In the 19th century, Egmond aan Zee struggled with numerous epidemics. In 1866 cholera, in 1871 typhus. Many young fishermen succumbed to the latter wave of disease. Many women, children and the elderly became dependent on poor care.

Collections and raffles

Collections and raffles were held to provide aid. By 1873, the lottery had finally raised enough money to establish an asylum for the elderly. Hendrik had bought most of the lottery tickets and made up another shortfall.

Regents were appointed and the building opened in 1875. Which in the beginning accommodated 7 people. More was not possible because of lack of money. Incidentally, the first residents were not from Egmond. Four from Amsterdam, two from Den Helder and one from Rotterdam.

There were more lenders and more residents. Foreigners who had sailed on Dutch ships could also go there after some time. In 1884, a German, a Swiss and a Dane reported. Renovations followed, and in 1931 the present landmark building opened. I come there every two weeks. To pee, but mostly for the museum. All those sailors have amassed an impressive collection.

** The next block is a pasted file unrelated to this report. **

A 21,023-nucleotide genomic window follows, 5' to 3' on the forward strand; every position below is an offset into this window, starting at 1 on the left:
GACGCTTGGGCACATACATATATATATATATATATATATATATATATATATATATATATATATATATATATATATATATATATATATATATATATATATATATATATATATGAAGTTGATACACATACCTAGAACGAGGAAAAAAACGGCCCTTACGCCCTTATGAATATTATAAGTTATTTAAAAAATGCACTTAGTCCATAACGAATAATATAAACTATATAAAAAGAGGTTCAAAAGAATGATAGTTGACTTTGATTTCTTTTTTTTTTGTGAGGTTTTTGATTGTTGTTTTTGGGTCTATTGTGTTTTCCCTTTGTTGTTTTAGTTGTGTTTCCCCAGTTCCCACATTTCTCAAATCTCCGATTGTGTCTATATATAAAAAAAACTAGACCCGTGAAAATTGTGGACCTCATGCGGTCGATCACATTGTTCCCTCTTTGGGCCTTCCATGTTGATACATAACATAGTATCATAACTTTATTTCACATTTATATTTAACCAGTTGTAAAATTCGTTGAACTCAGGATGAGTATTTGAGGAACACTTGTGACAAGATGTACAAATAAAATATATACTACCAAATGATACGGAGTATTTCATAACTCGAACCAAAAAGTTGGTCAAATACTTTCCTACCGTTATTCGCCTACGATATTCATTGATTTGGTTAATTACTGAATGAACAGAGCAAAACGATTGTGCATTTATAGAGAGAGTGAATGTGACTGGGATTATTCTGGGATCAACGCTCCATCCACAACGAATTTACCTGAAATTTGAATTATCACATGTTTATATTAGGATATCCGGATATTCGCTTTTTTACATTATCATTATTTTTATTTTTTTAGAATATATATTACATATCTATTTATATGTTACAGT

It is freely accessible, it is in a great experience. Again and again.

Paintings and handmade vessels which you can find in the Museum

Care center the Care Circle

Prince Henry has a reception and a restaurant. The restaurant also caters to people 55 and older in the village. The restaurant is open from noon – 1:30 p.m. and from 5 p.m. – 6:30 p.m. You can also go there if you have something to celebrate and your apartment is too small for your party. You can rent a space with us and we can provide catering.

There is also a coffee corner cum café, terrace, garden (both private and open) and a store. Then there’s a hairdresser, a pedicurist, optician/audicurist, doctor’s lab, home health agency, library, billiards, fitness room and wheelchair and walker maintenance.

Care and treatment
In addition to being a nursing home, Prince Henry is a place to live for people with dementia. They reside in the closed Karveel ward. For care, there is an expert care team, a specialist in geriatrics and several therapists.

Complementary care
If you need intensive care and have an indication for supplemental care, you will simply keep your own apartment, but spend the day in a common living room. Here we offer a day program. This applies to people with physical problems as well as dementia.

About this page

The text, photos, video and other info to read was collected from various web pages found on the Internet. The purpose of the page is to have a page about the Prince Henry Foundation and this page has no advertising or commercial purpose. Apologies in advance if I have used text or photos taken by you or your company. If this is the case and you would like it removed from this page please send an email to [email protected]